1. DiGiulio, Sarah

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Better communication means better outcomes when it comes to medicine. That's something doctors and health care researchers have known for a long time. But implementing strategies to improve health care provider-patient communications is easier said than done.

Walter F. Baile, MD.... - Click to enlarge in new windowWalter F. Baile, MD. Walter F. Baile, MD

Now ASCO has taken an important step forward by issuing the organization's first set of guideline recommendations to outline best practices for cancer clinicians when communicating with patients and their loved ones (J Clin Oncol 2017: doi:10.1200/JCO.2017.75.2311).


"Communication skills are essential to providing patient-centered, comprehensive oncology care and should be a key competency for all oncologists," said Walter F. Baile, MD, Professor of Behavioral Science and Psychiatry in the Department of Behavioral Science, Division of Cancer Prevention and Population Sciences at The University of Texas MD Anderson Cancer Center, Houston, who served as Co-Chair of the ASCO expert panel that authored the guidelines.


ASCO has always taken an interest in promoting good clinician-patient communication, though these are the first clinical practice guidelines that have been issued, Baile told Oncology Times. "More recently, however, we have come to recognize how profoundly important [such communications] are to the patient and family-and are associated with important outcomes, such as end-of-life decisions.


"In addition, we now have evidence that [these skills] can be taught and learned," said Baile, who is also Director of the Interpersonal Communication And Relationship Enhancement (I*CARE) program in the Department of Faculty Development at MD Anderson.


The guideline expert panel conducted a systematic review of previous guidelines, research, and reviews published in the past decade to draft and finalize the recommendations. Key recommendations from the new guideline include the following:


* communication skills training programs should be available to oncologists at every level of practice;


* clinicians should clearly establish care goals with their patients and make sure their patients understand their prognosis, as well as their treatment options;


* clinicians should encourage patients to discuss their concerns and guide conversations;


* clinicians should initiate conversations about patients' end-of-life preferences early in the course of incurable illness, as well as throughout their care;


* clinicians should discuss patient concerns about cost of care; and


* clinicians should make patients aware of all their treatment options, which may include clinical trials or palliative care for some patients.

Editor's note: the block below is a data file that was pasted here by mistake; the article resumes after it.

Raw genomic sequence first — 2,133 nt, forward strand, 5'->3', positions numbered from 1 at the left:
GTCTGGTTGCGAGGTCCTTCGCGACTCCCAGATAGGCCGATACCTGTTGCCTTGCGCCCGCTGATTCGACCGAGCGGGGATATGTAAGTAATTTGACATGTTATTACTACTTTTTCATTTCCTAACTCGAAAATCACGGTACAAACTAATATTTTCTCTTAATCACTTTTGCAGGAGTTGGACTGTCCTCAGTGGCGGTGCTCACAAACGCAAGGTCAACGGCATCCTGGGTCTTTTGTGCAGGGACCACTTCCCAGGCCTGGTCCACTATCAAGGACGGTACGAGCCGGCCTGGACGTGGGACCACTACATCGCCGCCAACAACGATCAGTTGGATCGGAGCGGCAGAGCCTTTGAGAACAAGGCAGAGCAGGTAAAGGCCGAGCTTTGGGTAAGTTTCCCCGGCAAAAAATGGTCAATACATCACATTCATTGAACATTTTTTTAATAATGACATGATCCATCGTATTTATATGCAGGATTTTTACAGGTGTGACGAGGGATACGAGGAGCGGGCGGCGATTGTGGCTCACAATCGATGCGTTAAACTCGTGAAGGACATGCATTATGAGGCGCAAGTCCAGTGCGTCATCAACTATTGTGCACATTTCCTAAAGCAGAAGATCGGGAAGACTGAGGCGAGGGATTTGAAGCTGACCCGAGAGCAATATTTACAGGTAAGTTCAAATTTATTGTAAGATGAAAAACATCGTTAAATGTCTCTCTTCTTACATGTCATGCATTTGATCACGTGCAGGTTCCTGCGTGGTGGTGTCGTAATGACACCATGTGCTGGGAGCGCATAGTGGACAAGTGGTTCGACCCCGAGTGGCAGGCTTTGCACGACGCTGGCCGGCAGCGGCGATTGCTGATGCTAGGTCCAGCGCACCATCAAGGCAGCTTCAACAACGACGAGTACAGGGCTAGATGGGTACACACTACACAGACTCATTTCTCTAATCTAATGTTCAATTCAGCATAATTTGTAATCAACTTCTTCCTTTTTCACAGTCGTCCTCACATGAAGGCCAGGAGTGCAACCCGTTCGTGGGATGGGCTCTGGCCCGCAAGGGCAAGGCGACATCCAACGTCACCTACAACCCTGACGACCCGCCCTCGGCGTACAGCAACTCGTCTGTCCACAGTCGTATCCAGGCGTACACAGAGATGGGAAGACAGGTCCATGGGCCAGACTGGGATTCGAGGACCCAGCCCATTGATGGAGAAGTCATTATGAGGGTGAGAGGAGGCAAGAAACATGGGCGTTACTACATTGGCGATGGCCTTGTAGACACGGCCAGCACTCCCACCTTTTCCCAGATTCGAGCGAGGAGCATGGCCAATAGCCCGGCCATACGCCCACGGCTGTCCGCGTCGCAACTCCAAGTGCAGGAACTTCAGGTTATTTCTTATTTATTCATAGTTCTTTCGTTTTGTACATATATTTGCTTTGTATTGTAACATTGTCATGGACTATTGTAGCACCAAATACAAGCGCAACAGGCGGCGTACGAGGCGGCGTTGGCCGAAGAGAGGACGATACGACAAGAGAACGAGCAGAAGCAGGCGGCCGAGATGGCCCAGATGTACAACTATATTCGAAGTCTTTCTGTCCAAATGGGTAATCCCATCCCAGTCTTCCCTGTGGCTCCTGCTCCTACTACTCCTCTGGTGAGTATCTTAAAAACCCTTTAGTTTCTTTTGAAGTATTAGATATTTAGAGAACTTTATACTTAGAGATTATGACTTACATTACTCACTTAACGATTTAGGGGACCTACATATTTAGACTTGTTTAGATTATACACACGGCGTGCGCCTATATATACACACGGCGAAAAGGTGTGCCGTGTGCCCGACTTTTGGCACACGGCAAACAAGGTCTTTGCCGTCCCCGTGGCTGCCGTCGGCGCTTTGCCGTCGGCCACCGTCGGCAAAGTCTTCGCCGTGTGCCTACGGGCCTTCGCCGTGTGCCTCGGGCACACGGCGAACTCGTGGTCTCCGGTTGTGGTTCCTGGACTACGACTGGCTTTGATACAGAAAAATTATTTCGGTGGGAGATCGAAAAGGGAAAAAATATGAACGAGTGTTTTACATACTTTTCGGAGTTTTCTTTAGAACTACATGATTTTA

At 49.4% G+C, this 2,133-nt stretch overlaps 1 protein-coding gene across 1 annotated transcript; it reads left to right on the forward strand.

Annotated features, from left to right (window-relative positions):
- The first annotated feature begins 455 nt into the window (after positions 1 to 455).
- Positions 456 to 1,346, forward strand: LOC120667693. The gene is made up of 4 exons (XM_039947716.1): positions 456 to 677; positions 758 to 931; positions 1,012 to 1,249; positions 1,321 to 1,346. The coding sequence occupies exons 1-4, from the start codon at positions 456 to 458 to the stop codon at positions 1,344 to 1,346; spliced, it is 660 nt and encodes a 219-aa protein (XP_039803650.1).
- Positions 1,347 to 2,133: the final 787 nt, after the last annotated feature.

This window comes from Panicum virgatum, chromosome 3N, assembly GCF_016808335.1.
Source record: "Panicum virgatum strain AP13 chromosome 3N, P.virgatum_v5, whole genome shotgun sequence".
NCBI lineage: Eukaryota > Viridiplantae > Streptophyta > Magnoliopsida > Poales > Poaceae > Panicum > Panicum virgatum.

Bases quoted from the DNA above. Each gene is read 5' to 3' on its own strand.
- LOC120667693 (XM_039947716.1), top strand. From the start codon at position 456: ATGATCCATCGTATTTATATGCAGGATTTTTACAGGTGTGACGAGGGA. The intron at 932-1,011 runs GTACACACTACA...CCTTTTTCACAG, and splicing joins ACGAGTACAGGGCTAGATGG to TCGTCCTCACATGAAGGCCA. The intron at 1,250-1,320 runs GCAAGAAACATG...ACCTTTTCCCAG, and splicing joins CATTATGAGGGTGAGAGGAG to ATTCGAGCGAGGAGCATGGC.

Here's what else Baile said is important for oncologists and all cancer care providers to know about the new recommendations.


1 The new guideline notes: "Good interpersonal skills are not a substitute for strong health care communications skills." Can you elaborate on what that means and why it's important in these recommendations?

"Communication skills should not be confused with being 'charming' or having good 'bedside manners'-although these may help in establishing rapport with patients and families. Beyond this, many conversations with patients and families can be very challenging, including giving bad news and discussing complex treatments and end-of-life conversations. These require specific skills that can be learned and taught. Moreover, patients value their relationship with their oncologist, which is anchored in good communication skills. In fact, these skills are recognized as an essential component of patient satisfaction with care."


2 How do you intend for clinicians to use these guidelines?

"First of all, we hope they can serve as a guide to help our training programs define what communication skills are essential for our fellows to master as part of their training.


"Secondly, we feel they serve as a tool for how to, not only establish a collaborative relationship with the patient and family, but make recommendations as to when and how to approach difficult communications, such as talking about prognosis and cancer recurrence.


"[And,] they are important guidelines, but providers must remember that every patient and family is different. The guidelines are meant to provide flexibility and a 'patient-centered' or better yet a 'relationship-centered' approach so they can be adapted to the needs and concerns of each patient resulting in truly personalized care."


3 What else needs to happen to actually make these changes (and improvements) in patient-doctor communication happen?

"Communication skills training needs to begin in fellowship and use methods such as simulation and role-play so learners can master specific skills. Barriers are always time and competition with other learning in the curriculum. [But], beginning early during formative years can allow oncologists to master skills that will serve them during the more than 30,000 encounters with patients and families they are likely to have over the course of their career. For more senior clinicians, learning to use communication protocols for giving bad news is useful."